Paulina Paz Aldunce Ide, Nigel Topping, and Mihir Mysore discuss the Race to Resilience campaign on Monday evening, November 8.

Paulina Paz Aldunce Ide, Nigel Topping, and Mihir Mysore discuss the Race to Resilience campaign.

The critical role of insurance:Insurance companies probably have the best data in the world to help us identify the areas that are most subjected to climate risk, and therefore adaptation and resilience investments: They are already quite active in leveraging those datasets, helping development banks, helping other financial institutions in finding the areas where investment is most needed. So that’s one really important part of the insurance industry. The second part is insuring the risk. While I agree that there is concern that insurance is moving away from certain segments, the insurance industry also knows that it can’t back itself out of every market. If you no longer insure any coastal property, you actually have a problem because the largest cities in the world are all built on coastlines.”
—Daniel Klier, president, Arabesque Holding and CEO, Arabesque S-Ray

No universal solution:Overall, adaptation in the developed countries may be driven by tech-intensive and expensive innovations, given their competitive advantages in R&D. Developing countries, on the other hand, might continue to adopt nature-based and low-tech proven adaptation efforts, as is commonly observed in many communities that depend on natural resources for livelihoods. In this context, l’ll mention a project underway in India, where the community has restored degraded mangroves along a river estuary and created bass fish farms in response to sea level rise and erosion. We are sure to see more of these solutions in developing countries.”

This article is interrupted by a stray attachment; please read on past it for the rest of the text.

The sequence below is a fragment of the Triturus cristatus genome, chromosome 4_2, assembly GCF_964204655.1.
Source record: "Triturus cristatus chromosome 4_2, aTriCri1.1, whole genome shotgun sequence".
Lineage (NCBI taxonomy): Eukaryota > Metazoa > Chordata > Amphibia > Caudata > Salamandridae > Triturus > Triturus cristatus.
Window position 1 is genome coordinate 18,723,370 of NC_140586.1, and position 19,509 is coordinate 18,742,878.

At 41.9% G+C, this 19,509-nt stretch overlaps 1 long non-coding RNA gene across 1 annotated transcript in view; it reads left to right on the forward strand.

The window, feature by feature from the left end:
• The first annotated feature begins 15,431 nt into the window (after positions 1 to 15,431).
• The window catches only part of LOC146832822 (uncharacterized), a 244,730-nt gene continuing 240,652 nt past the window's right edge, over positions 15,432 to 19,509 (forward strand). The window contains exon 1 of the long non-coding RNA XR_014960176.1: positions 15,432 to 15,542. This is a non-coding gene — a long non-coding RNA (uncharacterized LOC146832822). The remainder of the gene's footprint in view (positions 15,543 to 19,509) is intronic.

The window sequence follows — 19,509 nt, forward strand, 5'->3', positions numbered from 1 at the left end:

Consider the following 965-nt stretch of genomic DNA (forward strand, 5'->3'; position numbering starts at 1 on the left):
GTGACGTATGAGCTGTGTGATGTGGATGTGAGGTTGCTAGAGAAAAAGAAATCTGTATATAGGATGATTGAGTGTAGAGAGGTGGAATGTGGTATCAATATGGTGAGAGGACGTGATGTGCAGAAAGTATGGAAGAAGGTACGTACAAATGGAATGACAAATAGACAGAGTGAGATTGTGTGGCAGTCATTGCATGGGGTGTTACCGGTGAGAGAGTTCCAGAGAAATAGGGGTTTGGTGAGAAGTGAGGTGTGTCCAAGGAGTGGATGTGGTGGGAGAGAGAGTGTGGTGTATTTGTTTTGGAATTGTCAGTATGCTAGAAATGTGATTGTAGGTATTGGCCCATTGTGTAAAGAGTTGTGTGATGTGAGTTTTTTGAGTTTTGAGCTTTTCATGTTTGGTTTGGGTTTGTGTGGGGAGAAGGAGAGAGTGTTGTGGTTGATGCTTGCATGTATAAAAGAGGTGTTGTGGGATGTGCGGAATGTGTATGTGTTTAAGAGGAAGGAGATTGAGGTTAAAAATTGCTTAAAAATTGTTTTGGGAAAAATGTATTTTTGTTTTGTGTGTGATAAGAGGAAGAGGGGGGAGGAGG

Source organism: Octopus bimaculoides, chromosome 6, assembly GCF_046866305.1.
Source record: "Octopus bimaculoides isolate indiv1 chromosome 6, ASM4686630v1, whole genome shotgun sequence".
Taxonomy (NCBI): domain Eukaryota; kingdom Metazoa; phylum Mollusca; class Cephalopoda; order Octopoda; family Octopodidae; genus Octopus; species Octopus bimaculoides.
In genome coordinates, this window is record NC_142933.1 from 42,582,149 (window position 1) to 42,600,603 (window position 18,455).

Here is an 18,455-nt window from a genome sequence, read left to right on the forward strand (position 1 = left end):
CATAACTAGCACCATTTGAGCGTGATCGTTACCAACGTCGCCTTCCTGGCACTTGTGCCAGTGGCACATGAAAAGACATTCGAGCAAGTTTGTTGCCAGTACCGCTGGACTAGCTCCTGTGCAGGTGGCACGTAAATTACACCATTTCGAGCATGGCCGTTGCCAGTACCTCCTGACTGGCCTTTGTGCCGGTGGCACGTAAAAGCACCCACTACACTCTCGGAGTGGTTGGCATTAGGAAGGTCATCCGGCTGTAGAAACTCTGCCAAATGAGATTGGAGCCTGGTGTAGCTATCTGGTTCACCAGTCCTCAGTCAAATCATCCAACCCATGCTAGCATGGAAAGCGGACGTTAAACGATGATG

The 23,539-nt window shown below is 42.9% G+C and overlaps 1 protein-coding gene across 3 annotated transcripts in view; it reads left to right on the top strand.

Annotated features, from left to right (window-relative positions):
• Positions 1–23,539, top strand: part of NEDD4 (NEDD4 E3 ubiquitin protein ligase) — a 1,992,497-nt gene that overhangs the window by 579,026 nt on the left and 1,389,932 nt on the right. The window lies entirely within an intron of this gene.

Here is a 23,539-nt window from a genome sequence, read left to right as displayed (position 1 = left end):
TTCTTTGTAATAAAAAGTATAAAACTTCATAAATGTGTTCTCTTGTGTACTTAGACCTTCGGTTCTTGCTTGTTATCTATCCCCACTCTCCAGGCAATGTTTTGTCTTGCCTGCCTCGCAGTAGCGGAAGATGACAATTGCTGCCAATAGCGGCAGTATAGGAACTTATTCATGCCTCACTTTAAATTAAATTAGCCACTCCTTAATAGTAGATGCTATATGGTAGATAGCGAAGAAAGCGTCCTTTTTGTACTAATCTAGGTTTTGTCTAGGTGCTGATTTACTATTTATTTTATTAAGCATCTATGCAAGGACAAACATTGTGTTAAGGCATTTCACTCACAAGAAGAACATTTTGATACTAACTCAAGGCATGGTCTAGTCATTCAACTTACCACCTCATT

—Anil Kishora, vice president, New Development Bank

The power of imagination in solving unknown problems:Scenario planning has been very valuable here because it forces us to exercise our imaginations in new ways. And [the lack of solutions] is ultimately a failure of imagination. These are unfamiliar risks. It’s really hard for us to think through: ‘What does it look like with that level of heat in the future?’ Most failure points in history involve a failure of imagination.”
—Alice Hill, senior fellow for energy and the environment, Council on Foreign Affairs

From our venue at COP26

On Monday evening, Paulina Paz Aldunce Ide, a professor at the University of Chile professor, and Nigel Topping, UK high level champion for climate action COP26, joined McKinsey partner Mihir Mysore for a fireside chat on the Race to Resilience campaign, which examines the humanitarian impact of a changing climate.

At a glance

Examples of the financial implications of climate risk can be found worldwide. In Florida, McKinsey’ s analysis estimates that the projected increase in tidal flooding frequency and severity could result in a $10 billion to $30 billion devaluation in exposed properties by 2030, and $30 billion to $80 billion by 2050, all else being equal.

In depth

Learn more about adaptation and resilience with these McKinsey articles:

Protecting people from a changing climate: The case for resilience

How cities can adapt to climate change

Climate risk and response: Physical hazards and socioeconomic impacts

Mobilizing capital for the climate